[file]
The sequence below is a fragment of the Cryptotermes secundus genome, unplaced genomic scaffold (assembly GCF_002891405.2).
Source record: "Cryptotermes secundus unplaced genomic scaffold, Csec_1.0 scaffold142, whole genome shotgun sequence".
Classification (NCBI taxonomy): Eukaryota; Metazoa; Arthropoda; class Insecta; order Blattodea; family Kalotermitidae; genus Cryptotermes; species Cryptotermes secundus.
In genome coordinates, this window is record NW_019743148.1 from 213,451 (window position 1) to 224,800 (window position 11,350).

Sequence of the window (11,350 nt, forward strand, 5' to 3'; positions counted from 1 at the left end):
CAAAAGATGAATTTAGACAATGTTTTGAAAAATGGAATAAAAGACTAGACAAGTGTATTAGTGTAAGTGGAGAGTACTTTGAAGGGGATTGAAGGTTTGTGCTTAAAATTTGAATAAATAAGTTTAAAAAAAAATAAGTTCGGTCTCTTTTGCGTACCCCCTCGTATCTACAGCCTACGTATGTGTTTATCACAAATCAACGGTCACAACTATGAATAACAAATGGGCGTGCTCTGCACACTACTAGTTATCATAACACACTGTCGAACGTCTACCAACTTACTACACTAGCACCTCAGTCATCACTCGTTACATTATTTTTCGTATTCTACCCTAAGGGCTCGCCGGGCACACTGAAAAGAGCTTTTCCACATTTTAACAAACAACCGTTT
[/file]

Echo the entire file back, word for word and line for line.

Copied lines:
The sequence below is a fragment of the Cryptotermes secundus genome, unplaced genomic scaffold (assembly GCF_002891405.2).
Source record: "Cryptotermes secundus unplaced genomic scaffold, Csec_1.0 scaffold142, whole genome shotgun sequence".
Classification (NCBI taxonomy): Eukaryota; Metazoa; Arthropoda; class Insecta; order Blattodea; family Kalotermitidae; genus Cryptotermes; species Cryptotermes secundus.
In genome coordinates, this window is record NW_019743148.1 from 213,451 (window position 1) to 224,800 (window position 11,350).

Sequence of the window (11,350 nt, forward strand, 5' to 3'; positions counted from 1 at the left end):
CAAAAGATGAATTTAGACAATGTTTTGAAAAATGGAATAAAAGACTAGACAAGTGTATTAGTGTAAGTGGAGAGTACTTTGAAGGGGATTGAAGGTTTGTGCTTAAAATTTGAATAAATAAGTTTAAAAAAAAATAAGTTCGGTCTCTTTTGCGTACCCCCTCGTATCTACAGCCTACGTATGTGTTTATCACAAATCAACGGTCACAACTATGAATAACAAATGGGCGTGCTCTGCACACTACTAGTTATCATAACACACTGTCGAACGTCTACCAACTTACTACACTAGCACCTCAGTCATCACTCGTTACATTATTTTTCGTATTCTACCCTAAGGGCTCGCCGGGCACACTGAAAAGAGCTTTTCCACATTTTAACAAACAACCGTTT